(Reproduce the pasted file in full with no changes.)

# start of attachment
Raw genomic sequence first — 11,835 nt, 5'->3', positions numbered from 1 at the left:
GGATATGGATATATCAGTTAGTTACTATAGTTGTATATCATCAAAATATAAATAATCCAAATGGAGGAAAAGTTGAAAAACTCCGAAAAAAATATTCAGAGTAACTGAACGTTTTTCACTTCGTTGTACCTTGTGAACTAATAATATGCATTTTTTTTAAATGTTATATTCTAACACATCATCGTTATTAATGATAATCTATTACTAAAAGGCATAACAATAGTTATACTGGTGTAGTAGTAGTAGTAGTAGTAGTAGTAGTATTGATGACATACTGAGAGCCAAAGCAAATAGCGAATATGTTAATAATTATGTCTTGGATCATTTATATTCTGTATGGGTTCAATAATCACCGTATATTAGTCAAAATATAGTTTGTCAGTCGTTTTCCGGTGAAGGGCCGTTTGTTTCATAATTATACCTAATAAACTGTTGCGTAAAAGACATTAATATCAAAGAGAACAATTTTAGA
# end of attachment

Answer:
Raw genomic sequence first — 11,835 nt, 5'->3', positions numbered from 1 at the left:
GGATATGGATATATCAGTTAGTTACTATAGTTGTATATCATCAAAATATAAATAATCCAAATGGAGGAAAAGTTGAAAAACTCCGAAAAAAATATTCAGAGTAACTGAACGTTTTTCACTTCGTTGTACCTTGTGAACTAATAATATGCATTTTTTTTAAATGTTATATTCTAACACATCATCGTTATTAATGATAATCTATTACTAAAAGGCATAACAATAGTTATACTGGTGTAGTAGTAGTAGTAGTAGTAGTAGTAGTATTGATGACATACTGAGAGCCAAAGCAAATAGCGAATATGTTAATAATTATGTCTTGGATCATTTATATTCTGTATGGGTTCAATAATCACCGTATATTAGTCAAAATATAGTTTGTCAGTCGTTTTCCGGTGAAGGGCCGTTTGTTTCATAATTATACCTAATAAACTGTTGCGTAAAAGACATTAATATCAAAGAGAACAATTTTAGA